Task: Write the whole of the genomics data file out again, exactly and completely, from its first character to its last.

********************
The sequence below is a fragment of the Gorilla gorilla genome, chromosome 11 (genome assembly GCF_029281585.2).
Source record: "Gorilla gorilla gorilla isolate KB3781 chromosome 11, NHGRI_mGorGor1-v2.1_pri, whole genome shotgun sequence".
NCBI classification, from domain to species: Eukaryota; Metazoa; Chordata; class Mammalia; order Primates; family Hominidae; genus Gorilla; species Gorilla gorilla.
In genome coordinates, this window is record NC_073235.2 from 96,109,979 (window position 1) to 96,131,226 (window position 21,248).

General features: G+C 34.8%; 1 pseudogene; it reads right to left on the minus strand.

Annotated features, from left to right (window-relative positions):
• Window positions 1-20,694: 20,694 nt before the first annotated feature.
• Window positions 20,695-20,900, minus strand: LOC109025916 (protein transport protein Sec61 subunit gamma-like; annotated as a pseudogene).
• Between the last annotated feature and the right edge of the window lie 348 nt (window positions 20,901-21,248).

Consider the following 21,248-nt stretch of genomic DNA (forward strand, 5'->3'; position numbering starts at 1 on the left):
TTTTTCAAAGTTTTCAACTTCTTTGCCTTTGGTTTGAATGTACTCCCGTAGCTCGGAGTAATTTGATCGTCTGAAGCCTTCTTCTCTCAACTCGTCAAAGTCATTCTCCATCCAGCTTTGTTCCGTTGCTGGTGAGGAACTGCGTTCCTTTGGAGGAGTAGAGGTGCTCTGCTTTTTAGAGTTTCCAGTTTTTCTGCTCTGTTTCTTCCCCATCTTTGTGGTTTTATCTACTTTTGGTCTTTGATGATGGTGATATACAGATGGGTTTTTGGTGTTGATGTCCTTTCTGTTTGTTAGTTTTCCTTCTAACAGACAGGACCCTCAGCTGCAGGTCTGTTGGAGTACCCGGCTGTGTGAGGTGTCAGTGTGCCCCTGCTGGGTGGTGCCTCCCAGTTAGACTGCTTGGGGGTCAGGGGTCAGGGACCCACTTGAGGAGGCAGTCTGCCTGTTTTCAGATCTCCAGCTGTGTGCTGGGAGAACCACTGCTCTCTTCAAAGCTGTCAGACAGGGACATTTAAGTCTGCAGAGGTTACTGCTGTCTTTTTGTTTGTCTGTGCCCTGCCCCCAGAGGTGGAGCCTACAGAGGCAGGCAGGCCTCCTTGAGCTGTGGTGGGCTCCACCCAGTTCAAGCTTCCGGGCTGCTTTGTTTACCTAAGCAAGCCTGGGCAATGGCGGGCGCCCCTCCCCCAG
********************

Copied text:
The sequence below is a fragment of the Gorilla gorilla genome, chromosome 11 (genome assembly GCF_029281585.2).
Source record: "Gorilla gorilla gorilla isolate KB3781 chromosome 11, NHGRI_mGorGor1-v2.1_pri, whole genome shotgun sequence".
NCBI classification, from domain to species: Eukaryota; Metazoa; Chordata; class Mammalia; order Primates; family Hominidae; genus Gorilla; species Gorilla gorilla.
In genome coordinates, this window is record NC_073235.2 from 96,109,979 (window position 1) to 96,131,226 (window position 21,248).

General features: G+C 34.8%; 1 pseudogene; it reads right to left on the minus strand.

Annotated features, from left to right (window-relative positions):
• Window positions 1-20,694: 20,694 nt before the first annotated feature.
• Window positions 20,695-20,900, minus strand: LOC109025916 (protein transport protein Sec61 subunit gamma-like; annotated as a pseudogene).
• Between the last annotated feature and the right edge of the window lie 348 nt (window positions 20,901-21,248).

Consider the following 21,248-nt stretch of genomic DNA (forward strand, 5'->3'; position numbering starts at 1 on the left):
TTTTTCAAAGTTTTCAACTTCTTTGCCTTTGGTTTGAATGTACTCCCGTAGCTCGGAGTAATTTGATCGTCTGAAGCCTTCTTCTCTCAACTCGTCAAAGTCATTCTCCATCCAGCTTTGTTCCGTTGCTGGTGAGGAACTGCGTTCCTTTGGAGGAGTAGAGGTGCTCTGCTTTTTAGAGTTTCCAGTTTTTCTGCTCTGTTTCTTCCCCATCTTTGTGGTTTTATCTACTTTTGGTCTTTGATGATGGTGATATACAGATGGGTTTTTGGTGTTGATGTCCTTTCTGTTTGTTAGTTTTCCTTCTAACAGACAGGACCCTCAGCTGCAGGTCTGTTGGAGTACCCGGCTGTGTGAGGTGTCAGTGTGCCCCTGCTGGGTGGTGCCTCCCAGTTAGACTGCTTGGGGGTCAGGGGTCAGGGACCCACTTGAGGAGGCAGTCTGCCTGTTTTCAGATCTCCAGCTGTGTGCTGGGAGAACCACTGCTCTCTTCAAAGCTGTCAGACAGGGACATTTAAGTCTGCAGAGGTTACTGCTGTCTTTTTGTTTGTCTGTGCCCTGCCCCCAGAGGTGGAGCCTACAGAGGCAGGCAGGCCTCCTTGAGCTGTGGTGGGCTCCACCCAGTTCAAGCTTCCGGGCTGCTTTGTTTACCTAAGCAAGCCTGGGCAATGGCGGGCGCCCCTCCCCCAG